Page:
Public health services face cuts as government struggles to curb South Africa’s debt

The health sector has taken a knock following finance minister Enoch Godongwana’s announcement of cuts to the HIV programmes as well as spend on health infrastructure in the medium term budget policy statement on Wednesday. 

The minister’s speech gave a grim outlook for South Africa’s economy. 

“Economic outlook in the medium term remains weak. Rising debt service costs are crowding out important social spending, and our economy has grown fast enough,” says Godongwana. 

According to the minister, the most effective ways to fund the budget is to increase the tax base, reduce spending and re-evaluate the government’s priorities.  

One area of reduced spending will see one of the biggest HIV treatment programmes globally being slashed over by a billion rand.

The looming budget cuts on the healthcare sectors have raised concerns on how the health ministry is going to address some of the challenges it already faces such as shortages of healthcare workers, and ambulances, dilapidated public health buildings and the non-communicable diseases.

Impact on drive to end AIDS

Matshidiso Lencoasa,  a budget researcher at the advocacy organisation SECTION27, says the budget cuts in the health sector will end up punishing the 71% of people who rely on public health services.

“The billion rand cut to the HIV sector is huge. We are still far from achieving the targets of the National Strategic Plan for HIV and TB. There is a concern on how we will be able to achieve our set goals with restricted budgets,” says Lencoasa.

She says that South Africa has made major progress in terms of treating HIV. But  the country is yet to reach the United Nations targets needed to end AIDS as a public health threat by 2030. And the budget cuts could be  a setback to the gains made. 

Lencoasa says the imposed budget cuts mean that most of the existing challenges faced by the health ministry will remain unaddressed in the coming years.

Public sector wage bill

Fouché Venter is a head of public economics and modelling at DNA Economics. He says that though the health sector received the highest share of the mini budget, most of the funds will be spent on paying salaries instead of improving health services. 

“The allocated budget will also not be enough to increase the number of healthcare workers in the public health sector. And as a result, there will be minimal improvement in terms of service delivery. 

“At the moment the wage bill is the only thing which the healthcare sector is trying to keep up with rather than increasing the number of people being employed,” says Venter.

Venter says that it is important for the public to note that the healthcare budget over the next three years will grow at a rate of 3.1% per year which will be meaningfully lower than the inflation rate.

“In real terms the budget is actually decreasing, so I do not see any meaningful measures which this budget will have on addressing challenges in the health sector,” he says.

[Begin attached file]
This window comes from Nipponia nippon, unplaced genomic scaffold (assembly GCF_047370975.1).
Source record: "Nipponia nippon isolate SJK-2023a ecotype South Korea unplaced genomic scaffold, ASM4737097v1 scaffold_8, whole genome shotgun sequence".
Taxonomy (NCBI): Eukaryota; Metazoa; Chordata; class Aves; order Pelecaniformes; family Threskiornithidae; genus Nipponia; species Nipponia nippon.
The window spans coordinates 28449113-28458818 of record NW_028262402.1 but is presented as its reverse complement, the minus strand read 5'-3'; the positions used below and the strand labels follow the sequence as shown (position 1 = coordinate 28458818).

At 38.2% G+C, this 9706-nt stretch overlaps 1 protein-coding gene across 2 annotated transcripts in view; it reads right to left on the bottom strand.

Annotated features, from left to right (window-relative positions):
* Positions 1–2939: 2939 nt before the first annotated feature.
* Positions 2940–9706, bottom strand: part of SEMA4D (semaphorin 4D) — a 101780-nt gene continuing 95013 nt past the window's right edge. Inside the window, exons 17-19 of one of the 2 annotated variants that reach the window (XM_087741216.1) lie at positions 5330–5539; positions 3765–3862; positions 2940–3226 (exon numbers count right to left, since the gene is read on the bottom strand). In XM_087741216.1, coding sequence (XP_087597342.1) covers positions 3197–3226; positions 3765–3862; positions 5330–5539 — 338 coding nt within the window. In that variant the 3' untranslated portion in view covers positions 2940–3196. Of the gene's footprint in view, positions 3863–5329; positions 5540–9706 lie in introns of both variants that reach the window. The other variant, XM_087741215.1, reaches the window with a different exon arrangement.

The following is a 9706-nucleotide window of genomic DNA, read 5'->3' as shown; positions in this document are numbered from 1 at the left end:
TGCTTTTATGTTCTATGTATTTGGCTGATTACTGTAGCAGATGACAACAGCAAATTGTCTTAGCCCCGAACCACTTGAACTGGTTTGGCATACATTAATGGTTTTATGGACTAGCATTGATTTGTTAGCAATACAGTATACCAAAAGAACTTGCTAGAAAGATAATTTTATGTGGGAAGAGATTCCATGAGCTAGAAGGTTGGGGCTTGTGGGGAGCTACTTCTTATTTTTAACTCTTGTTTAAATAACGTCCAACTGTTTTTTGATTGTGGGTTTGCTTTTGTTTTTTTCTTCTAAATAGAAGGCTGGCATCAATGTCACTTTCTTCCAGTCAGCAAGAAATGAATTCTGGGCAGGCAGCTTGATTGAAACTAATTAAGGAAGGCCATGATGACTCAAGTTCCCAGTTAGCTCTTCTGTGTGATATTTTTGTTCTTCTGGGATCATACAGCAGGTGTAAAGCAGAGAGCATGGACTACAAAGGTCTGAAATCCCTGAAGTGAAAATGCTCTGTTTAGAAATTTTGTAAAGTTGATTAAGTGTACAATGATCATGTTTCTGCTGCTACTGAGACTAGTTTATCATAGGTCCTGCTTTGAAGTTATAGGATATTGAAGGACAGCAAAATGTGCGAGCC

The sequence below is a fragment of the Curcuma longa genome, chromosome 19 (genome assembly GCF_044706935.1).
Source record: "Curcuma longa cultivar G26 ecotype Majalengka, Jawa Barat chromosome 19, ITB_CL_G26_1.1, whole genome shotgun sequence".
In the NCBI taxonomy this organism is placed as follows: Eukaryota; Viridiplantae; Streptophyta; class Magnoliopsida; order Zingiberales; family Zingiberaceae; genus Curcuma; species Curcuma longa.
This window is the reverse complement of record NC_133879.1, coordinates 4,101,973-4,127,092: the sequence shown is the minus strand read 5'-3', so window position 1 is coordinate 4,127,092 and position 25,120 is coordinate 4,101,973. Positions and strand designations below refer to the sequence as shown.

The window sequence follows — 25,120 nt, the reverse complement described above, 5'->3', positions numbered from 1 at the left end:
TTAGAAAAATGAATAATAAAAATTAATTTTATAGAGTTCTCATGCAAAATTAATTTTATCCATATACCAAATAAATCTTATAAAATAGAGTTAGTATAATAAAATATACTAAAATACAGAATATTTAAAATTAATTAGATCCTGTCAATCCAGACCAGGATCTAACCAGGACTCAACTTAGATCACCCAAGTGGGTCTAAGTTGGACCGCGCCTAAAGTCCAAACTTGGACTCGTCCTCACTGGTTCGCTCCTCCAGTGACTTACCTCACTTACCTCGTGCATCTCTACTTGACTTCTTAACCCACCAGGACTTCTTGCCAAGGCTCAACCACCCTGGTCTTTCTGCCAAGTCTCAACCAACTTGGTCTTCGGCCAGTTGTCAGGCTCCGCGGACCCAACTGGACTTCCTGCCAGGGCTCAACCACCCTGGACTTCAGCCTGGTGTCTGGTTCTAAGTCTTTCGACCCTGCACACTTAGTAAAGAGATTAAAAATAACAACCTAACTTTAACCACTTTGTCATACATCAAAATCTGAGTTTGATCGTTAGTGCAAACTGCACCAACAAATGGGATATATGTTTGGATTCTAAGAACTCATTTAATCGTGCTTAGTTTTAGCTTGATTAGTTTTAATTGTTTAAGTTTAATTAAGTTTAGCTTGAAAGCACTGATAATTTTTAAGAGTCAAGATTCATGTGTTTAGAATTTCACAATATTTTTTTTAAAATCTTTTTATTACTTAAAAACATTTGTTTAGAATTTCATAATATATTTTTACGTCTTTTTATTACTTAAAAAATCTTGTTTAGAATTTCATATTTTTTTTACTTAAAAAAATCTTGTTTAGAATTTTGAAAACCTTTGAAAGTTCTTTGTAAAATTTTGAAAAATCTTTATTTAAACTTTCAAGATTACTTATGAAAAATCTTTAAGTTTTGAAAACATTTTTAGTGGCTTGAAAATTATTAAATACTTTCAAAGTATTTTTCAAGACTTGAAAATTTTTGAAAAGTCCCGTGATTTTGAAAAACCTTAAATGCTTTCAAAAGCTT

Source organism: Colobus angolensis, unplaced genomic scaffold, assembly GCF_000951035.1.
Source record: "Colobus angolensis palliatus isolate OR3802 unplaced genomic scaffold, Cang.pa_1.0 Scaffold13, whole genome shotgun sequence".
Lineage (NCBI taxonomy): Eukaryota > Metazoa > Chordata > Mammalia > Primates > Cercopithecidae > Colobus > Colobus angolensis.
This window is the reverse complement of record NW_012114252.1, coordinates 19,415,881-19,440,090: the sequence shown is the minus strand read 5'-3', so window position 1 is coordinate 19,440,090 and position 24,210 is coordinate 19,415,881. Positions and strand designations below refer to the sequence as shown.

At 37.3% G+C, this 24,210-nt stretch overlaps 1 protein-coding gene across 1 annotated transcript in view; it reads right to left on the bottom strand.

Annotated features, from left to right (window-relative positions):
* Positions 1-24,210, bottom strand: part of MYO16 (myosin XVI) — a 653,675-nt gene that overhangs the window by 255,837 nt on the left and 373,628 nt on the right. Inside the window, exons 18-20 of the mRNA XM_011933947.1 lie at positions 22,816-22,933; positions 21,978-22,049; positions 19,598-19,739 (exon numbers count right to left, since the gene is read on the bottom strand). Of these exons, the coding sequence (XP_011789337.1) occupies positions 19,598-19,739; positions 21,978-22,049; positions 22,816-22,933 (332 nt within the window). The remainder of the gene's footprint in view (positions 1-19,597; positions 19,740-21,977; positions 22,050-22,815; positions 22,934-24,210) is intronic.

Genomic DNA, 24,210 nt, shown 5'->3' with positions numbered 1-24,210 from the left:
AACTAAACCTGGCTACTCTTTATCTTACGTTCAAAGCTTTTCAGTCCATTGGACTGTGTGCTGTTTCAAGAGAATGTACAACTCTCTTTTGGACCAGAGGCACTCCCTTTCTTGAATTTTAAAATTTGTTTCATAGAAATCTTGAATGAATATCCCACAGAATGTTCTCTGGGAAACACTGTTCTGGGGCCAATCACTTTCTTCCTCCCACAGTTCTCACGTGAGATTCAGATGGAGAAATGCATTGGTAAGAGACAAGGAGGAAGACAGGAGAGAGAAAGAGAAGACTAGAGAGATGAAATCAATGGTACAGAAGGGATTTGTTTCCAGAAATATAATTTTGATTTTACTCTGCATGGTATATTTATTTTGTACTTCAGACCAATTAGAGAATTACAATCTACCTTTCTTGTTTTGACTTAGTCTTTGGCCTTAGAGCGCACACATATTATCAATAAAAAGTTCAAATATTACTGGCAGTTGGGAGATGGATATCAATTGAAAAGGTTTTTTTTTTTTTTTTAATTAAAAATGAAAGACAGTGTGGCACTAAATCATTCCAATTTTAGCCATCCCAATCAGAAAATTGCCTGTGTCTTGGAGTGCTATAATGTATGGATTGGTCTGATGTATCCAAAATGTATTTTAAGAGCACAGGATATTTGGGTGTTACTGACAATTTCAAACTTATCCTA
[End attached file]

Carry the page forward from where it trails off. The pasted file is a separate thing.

Public health infrastructure

Professor Frikkie Booysen, the PPS Chair in Health Economics at the University of Witwatersrand, says the cutting of funds reserved for building and maintaining public health infrastructure is a huge concern. 

Almost half of a billion rand will be cut from the hospital systems programme which focuses on infrastructure.

“That is worrying as we are spending more money to protect the public sector wage agreements, but we are cutting infrastructure. So we are robbing the future generation of good healthcare by paying healthcare workers more now,” says Booysen.

According to Booysen, cutting infrastructure budgets also means that healthcare workers will work in poorly resourced hospitals. This, in turn, will mean poor health services to the public. 

Booysen says that it also remains to be seen how the 1 billion rand which will be cut from HIV programmes will affect the front line services. 

Potential silver lining 

“Everyone, not just the health sector, will just need to use money better, use it more efficiently and not waste a lot of money. There is a lot of wastage that can be avoided. 

“We need to be efficient in how we spend the money, then things can improve. We also need to think of budget cuts as presenting an opportunity to find cost savings methods and to be more efficient,” says Booysen.-Health-e News. 


  • Ndivhuwo Mukwevho

    Ndivhuwo Mukwevho is citizen journalist who is based in the Vhembe District of Limpopo province. He joined OurHealth in 2015 and his interests lie in investigative journalism and reporting the untold stories of disadvantaged rural communities. Ndivhuwo holds a Bachelor of Arts degree in Media Studies from the University of Venda and he is currently a registered student with UNISA.

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